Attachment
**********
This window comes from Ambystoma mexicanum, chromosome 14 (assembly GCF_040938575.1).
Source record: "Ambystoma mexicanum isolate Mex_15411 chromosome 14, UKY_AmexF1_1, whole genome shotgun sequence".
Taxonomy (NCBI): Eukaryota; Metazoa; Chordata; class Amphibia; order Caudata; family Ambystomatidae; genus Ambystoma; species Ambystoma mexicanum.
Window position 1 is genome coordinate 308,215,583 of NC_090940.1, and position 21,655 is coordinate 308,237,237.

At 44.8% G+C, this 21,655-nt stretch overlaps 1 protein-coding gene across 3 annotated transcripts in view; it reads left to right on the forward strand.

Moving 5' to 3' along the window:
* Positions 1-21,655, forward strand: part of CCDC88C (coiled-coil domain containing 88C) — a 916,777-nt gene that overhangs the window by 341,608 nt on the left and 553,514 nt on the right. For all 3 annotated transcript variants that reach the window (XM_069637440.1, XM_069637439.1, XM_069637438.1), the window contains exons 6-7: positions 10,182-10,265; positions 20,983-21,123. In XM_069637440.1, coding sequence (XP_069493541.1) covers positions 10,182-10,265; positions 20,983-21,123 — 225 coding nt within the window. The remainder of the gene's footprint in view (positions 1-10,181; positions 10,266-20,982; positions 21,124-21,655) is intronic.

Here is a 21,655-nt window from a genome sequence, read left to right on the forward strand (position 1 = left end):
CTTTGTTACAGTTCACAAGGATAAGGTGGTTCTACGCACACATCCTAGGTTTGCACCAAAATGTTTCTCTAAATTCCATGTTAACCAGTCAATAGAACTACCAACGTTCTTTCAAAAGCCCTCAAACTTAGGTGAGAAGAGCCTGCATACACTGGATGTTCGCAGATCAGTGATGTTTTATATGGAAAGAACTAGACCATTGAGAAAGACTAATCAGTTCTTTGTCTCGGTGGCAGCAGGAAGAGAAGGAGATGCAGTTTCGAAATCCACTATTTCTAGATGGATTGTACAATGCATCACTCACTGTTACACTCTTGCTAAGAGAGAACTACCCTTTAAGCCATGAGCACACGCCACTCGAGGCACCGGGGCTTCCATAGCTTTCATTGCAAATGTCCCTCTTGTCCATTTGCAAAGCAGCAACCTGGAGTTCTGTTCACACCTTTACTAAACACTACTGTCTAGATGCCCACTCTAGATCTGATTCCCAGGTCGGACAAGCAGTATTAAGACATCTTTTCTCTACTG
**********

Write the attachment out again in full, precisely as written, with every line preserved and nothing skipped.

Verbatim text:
This window comes from Ambystoma mexicanum, chromosome 14 (assembly GCF_040938575.1).
Source record: "Ambystoma mexicanum isolate Mex_15411 chromosome 14, UKY_AmexF1_1, whole genome shotgun sequence".
Taxonomy (NCBI): Eukaryota; Metazoa; Chordata; class Amphibia; order Caudata; family Ambystomatidae; genus Ambystoma; species Ambystoma mexicanum.
Window position 1 is genome coordinate 308,215,583 of NC_090940.1, and position 21,655 is coordinate 308,237,237.

At 44.8% G+C, this 21,655-nt stretch overlaps 1 protein-coding gene across 3 annotated transcripts in view; it reads left to right on the forward strand.

Moving 5' to 3' along the window:
* Positions 1-21,655, forward strand: part of CCDC88C (coiled-coil domain containing 88C) — a 916,777-nt gene that overhangs the window by 341,608 nt on the left and 553,514 nt on the right. For all 3 annotated transcript variants that reach the window (XM_069637440.1, XM_069637439.1, XM_069637438.1), the window contains exons 6-7: positions 10,182-10,265; positions 20,983-21,123. In XM_069637440.1, coding sequence (XP_069493541.1) covers positions 10,182-10,265; positions 20,983-21,123 — 225 coding nt within the window. The remainder of the gene's footprint in view (positions 1-10,181; positions 10,266-20,982; positions 21,124-21,655) is intronic.

Here is a 21,655-nt window from a genome sequence, read left to right on the forward strand (position 1 = left end):
CTTTGTTACAGTTCACAAGGATAAGGTGGTTCTACGCACACATCCTAGGTTTGCACCAAAATGTTTCTCTAAATTCCATGTTAACCAGTCAATAGAACTACCAACGTTCTTTCAAAAGCCCTCAAACTTAGGTGAGAAGAGCCTGCATACACTGGATGTTCGCAGATCAGTGATGTTTTATATGGAAAGAACTAGACCATTGAGAAAGACTAATCAGTTCTTTGTCTCGGTGGCAGCAGGAAGAGAAGGAGATGCAGTTTCGAAATCCACTATTTCTAGATGGATTGTACAATGCATCACTCACTGTTACACTCTTGCTAAGAGAGAACTACCCTTTAAGCCATGAGCACACGCCACTCGAGGCACCGGGGCTTCCATAGCTTTCATTGCAAATGTCCCTCTTGTCCATTTGCAAAGCAGCAACCTGGAGTTCTGTTCACACCTTTACTAAACACTACTGTCTAGATGCCCACTCTAGATCTGATTCCCAGGTCGGACAAGCAGTATTAAGACATCTTTTCTCTACTG